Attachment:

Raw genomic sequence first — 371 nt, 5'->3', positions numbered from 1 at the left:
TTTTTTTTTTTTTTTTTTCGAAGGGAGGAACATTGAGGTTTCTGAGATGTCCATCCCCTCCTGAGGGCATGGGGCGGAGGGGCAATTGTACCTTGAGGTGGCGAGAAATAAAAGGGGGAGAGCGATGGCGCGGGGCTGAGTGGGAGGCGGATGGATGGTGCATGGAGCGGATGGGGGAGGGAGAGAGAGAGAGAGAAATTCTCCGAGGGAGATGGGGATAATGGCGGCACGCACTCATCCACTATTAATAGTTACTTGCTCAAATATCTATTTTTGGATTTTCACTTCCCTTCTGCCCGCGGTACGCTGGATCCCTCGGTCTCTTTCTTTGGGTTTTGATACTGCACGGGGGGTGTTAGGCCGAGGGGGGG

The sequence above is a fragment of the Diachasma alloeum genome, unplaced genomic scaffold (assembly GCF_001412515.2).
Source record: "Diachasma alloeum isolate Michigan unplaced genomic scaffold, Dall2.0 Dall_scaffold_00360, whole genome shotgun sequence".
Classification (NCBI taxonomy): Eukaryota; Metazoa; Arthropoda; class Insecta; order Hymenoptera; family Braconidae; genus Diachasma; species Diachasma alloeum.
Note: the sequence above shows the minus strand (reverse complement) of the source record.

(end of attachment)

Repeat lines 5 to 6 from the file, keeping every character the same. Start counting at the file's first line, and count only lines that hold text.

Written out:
Classification (NCBI taxonomy): Eukaryota; Metazoa; Arthropoda; class Insecta; order Hymenoptera; family Braconidae; genus Diachasma; species Diachasma alloeum.
Note: the sequence above shows the minus strand (reverse complement) of the source record.